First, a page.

There is a thrill to be had when you find a unique second-hand item or piece of clothing that is exactly what you are after, at a great price.
People are being challenged to change their shopping habits in a bid to help the environment during Buy Nothing New Month (BNNM) this October.
With a strong link between wasteful consumption and climate change, Founder of BNNM Tamara DiMattina wants to change the thought process behind buying.
“With fast fashion you might have a young girl working in a factory in Bangladesh in unsafe conditions for low pay so we can have cheap t-shirts that we wear once or twice and then they get thrown in landfill,” she said.
“We are draining our finite resources and energy to make unnecessary stuff so to be a part of the solution we need to look at other ways to get things, whether you swap something, borrow it from a mate, rent it or buy it second-hand.”
While food, medication and hygiene products can be purchased new, all other items should be sourced by alterative methods.
“Technology has made it easy with people selling high designer items on Instagram or giving away plants on Gumtree which would have been thrown out,” Ms DiMattina said.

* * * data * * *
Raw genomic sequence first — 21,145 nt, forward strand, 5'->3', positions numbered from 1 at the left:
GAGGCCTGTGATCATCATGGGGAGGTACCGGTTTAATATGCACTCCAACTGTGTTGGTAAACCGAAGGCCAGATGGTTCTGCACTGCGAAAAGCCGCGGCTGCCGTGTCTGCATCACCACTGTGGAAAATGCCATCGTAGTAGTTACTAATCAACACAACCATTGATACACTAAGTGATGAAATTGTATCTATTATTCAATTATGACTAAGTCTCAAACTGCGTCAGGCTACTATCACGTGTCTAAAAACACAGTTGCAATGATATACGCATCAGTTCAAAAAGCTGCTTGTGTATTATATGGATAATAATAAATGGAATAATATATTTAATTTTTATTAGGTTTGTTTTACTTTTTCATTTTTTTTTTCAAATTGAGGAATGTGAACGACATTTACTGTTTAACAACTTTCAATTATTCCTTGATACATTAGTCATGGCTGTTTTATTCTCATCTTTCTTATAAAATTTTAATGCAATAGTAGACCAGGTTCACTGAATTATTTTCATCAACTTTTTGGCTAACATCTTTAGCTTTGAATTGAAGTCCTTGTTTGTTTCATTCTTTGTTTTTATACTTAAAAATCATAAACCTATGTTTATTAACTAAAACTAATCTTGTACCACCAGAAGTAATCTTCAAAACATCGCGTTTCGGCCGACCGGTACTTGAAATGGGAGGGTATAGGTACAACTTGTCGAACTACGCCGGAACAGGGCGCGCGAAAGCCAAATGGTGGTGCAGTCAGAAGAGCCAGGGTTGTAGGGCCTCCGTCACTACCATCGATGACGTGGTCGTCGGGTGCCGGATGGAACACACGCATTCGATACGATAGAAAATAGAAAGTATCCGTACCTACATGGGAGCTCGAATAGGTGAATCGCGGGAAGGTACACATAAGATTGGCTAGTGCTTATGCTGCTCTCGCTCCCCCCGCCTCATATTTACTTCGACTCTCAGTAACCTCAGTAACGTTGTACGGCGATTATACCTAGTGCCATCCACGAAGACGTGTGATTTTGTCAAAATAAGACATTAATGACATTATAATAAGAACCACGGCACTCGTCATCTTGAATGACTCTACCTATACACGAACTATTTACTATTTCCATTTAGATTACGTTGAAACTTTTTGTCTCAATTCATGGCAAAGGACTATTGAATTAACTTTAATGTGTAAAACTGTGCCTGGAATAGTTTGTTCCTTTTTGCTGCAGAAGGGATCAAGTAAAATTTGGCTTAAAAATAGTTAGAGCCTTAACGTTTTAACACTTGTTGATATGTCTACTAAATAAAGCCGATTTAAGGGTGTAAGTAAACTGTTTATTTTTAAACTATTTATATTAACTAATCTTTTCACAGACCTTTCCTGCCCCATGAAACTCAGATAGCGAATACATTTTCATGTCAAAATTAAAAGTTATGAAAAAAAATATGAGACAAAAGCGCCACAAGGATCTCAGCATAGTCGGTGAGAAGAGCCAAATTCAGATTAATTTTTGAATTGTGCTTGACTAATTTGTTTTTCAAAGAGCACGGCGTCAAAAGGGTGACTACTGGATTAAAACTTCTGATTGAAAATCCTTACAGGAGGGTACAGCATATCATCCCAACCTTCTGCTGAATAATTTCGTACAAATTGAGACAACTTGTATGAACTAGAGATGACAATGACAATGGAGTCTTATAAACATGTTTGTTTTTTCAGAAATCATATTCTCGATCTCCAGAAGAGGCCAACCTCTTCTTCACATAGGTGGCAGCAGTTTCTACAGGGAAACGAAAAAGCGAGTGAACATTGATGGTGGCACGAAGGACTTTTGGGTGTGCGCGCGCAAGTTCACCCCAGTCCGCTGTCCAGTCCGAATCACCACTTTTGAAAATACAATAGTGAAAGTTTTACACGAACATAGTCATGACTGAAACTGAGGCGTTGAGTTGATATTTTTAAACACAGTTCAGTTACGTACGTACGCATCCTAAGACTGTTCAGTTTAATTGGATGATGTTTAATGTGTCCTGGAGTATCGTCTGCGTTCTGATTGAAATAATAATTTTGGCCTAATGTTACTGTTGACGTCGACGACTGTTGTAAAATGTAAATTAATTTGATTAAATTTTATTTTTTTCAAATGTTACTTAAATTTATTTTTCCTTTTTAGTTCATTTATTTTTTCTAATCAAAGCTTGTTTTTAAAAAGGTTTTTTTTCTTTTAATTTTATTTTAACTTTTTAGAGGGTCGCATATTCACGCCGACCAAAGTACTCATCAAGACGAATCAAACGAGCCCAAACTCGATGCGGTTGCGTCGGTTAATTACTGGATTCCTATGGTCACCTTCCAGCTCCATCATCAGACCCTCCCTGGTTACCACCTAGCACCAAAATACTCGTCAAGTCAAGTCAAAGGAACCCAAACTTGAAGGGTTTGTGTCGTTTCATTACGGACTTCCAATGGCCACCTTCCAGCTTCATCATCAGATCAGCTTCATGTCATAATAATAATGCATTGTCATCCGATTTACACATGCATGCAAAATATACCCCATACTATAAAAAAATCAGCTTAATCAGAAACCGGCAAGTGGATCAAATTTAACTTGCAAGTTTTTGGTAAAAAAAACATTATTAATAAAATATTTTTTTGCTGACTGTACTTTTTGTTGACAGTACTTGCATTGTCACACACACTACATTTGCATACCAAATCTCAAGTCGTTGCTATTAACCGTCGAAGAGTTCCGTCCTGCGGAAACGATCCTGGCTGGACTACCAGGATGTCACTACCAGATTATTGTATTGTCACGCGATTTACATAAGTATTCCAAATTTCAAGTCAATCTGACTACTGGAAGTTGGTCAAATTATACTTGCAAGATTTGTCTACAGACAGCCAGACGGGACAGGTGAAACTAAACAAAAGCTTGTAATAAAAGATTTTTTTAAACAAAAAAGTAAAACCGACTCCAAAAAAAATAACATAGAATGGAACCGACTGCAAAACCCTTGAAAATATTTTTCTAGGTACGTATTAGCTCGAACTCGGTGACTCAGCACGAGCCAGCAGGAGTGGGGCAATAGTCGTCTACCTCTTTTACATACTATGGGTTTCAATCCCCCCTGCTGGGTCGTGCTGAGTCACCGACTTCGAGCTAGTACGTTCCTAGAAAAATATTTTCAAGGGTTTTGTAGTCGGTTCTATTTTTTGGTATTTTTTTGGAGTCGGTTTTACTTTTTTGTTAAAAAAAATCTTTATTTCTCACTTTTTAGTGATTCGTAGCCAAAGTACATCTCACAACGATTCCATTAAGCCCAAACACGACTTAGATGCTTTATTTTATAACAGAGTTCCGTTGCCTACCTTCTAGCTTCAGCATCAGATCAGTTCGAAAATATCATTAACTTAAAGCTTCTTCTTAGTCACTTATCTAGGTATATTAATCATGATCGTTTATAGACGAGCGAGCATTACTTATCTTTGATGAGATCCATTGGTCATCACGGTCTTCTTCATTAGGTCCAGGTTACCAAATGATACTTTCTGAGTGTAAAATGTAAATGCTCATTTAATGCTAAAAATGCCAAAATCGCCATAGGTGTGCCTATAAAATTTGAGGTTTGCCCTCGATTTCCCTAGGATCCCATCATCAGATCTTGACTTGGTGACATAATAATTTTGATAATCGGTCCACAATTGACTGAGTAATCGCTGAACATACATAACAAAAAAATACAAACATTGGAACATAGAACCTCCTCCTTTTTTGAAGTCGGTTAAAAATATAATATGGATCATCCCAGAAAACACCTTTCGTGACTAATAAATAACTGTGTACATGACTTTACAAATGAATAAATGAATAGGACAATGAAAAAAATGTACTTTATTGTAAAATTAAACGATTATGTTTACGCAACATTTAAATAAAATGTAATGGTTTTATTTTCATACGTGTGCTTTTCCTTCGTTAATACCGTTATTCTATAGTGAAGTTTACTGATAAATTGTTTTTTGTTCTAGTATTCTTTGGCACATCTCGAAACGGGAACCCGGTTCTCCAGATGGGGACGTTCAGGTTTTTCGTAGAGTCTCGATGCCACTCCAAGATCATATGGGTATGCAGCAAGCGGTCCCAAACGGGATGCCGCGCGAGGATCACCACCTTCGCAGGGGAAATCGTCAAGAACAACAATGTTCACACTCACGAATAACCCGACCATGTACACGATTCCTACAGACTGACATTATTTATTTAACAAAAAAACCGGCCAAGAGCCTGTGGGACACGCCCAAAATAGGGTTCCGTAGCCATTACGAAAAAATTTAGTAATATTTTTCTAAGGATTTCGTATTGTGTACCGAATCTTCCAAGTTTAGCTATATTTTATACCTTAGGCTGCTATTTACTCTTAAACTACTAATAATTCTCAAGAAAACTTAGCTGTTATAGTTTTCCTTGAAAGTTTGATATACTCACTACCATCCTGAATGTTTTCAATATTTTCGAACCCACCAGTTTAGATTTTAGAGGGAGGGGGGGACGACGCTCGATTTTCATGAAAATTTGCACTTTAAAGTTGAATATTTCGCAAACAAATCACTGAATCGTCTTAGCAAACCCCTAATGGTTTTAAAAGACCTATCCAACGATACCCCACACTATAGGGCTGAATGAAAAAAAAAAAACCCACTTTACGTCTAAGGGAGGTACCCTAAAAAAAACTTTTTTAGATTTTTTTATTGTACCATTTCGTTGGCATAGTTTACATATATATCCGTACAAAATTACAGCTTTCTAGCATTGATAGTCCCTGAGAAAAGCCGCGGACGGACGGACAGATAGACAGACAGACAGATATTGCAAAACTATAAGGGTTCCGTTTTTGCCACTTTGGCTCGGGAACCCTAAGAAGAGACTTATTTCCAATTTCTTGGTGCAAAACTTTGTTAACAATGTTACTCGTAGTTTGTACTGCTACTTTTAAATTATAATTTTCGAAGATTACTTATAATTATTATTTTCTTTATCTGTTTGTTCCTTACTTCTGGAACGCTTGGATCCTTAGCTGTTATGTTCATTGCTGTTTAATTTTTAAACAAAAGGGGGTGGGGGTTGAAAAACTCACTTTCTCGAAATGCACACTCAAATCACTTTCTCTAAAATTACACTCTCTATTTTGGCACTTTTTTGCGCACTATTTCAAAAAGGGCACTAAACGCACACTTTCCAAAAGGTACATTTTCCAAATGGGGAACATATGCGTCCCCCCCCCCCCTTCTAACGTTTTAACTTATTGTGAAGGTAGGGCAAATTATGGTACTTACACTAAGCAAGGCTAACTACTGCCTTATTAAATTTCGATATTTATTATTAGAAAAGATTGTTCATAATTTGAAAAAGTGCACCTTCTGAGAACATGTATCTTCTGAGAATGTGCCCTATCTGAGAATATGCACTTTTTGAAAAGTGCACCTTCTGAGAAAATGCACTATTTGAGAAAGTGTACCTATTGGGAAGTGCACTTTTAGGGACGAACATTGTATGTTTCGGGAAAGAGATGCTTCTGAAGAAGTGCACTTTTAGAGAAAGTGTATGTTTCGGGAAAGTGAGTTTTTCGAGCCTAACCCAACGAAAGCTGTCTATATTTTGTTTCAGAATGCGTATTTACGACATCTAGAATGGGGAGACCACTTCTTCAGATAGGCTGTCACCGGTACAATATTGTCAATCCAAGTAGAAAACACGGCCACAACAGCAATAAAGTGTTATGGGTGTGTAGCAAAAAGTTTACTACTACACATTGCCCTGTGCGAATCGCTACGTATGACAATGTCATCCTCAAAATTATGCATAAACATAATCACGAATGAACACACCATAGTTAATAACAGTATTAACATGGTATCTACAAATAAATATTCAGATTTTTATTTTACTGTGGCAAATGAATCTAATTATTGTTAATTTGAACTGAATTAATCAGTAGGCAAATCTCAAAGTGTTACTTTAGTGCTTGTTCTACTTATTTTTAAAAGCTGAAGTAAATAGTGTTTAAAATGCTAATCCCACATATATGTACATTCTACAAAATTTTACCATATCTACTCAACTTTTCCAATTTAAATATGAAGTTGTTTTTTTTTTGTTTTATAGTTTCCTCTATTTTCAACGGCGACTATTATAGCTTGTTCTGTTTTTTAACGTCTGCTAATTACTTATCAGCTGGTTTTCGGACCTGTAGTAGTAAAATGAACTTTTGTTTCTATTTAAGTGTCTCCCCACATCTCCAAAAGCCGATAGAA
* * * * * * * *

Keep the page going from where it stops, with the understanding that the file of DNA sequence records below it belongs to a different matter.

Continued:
“I may have bought a few phone chargers because they are not made to last, but my iPhone and laptop are refurbished, and charity stores have a range of great stuff with the money going towards good causes.”
With op shops in both Penrith and St Marys, The Salvation Army sells everything from pre-loved clothes to homewares and toys.
Salvos Ambassador and eco-stylist Faye De Lanty browsed the St Marys store while telling the Weekender that buying second-hand can be a “powerful” move.
“Thrifting is a great way to use what is already in existence which helps the planet, it keeps clothing out of landfill and supports the community with the different programs The Salvation Army has,” Ms De Lanty said.
“As individuals we want to stand out and thrifting is a great way to find a one-of-a-kind item that feels new to you usually at a good price.”
Ms De Lanty said fashion trends can still be followed while being a part of the circular economy.
“People from all walks of life donate things so you can find items from different eras that fit the trends such as Y2K or the 90s which is popular right now,” she said.
“Sometimes I go to look for staples such as a blazer for work, a classic striped shirt you can layer, a nice scarf for an outfit or a great vintage bag.
“Other times I remain open to the magic, and you will be surprised with what you can find.”
A graduate of Western Sydney University, Emily covers Local, State and Federal politics for the Weekender, as well as crime and general news.